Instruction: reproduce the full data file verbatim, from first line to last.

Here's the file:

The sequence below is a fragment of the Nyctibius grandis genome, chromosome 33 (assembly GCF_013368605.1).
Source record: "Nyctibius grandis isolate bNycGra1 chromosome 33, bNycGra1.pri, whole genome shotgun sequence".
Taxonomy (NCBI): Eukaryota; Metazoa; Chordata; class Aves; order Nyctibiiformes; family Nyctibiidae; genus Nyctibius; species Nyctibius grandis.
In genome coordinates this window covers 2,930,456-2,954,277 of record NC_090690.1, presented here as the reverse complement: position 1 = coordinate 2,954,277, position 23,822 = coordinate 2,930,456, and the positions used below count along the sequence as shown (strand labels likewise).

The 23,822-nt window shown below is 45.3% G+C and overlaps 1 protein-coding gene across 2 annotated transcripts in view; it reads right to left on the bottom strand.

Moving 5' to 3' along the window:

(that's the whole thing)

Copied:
The sequence below is a fragment of the Nyctibius grandis genome, chromosome 33 (assembly GCF_013368605.1).
Source record: "Nyctibius grandis isolate bNycGra1 chromosome 33, bNycGra1.pri, whole genome shotgun sequence".
Taxonomy (NCBI): Eukaryota; Metazoa; Chordata; class Aves; order Nyctibiiformes; family Nyctibiidae; genus Nyctibius; species Nyctibius grandis.
In genome coordinates this window covers 2,930,456-2,954,277 of record NC_090690.1, presented here as the reverse complement: position 1 = coordinate 2,954,277, position 23,822 = coordinate 2,930,456, and the positions used below count along the sequence as shown (strand labels likewise).

The 23,822-nt window shown below is 45.3% G+C and overlaps 1 protein-coding gene across 2 annotated transcripts in view; it reads right to left on the bottom strand.

Moving 5' to 3' along the window: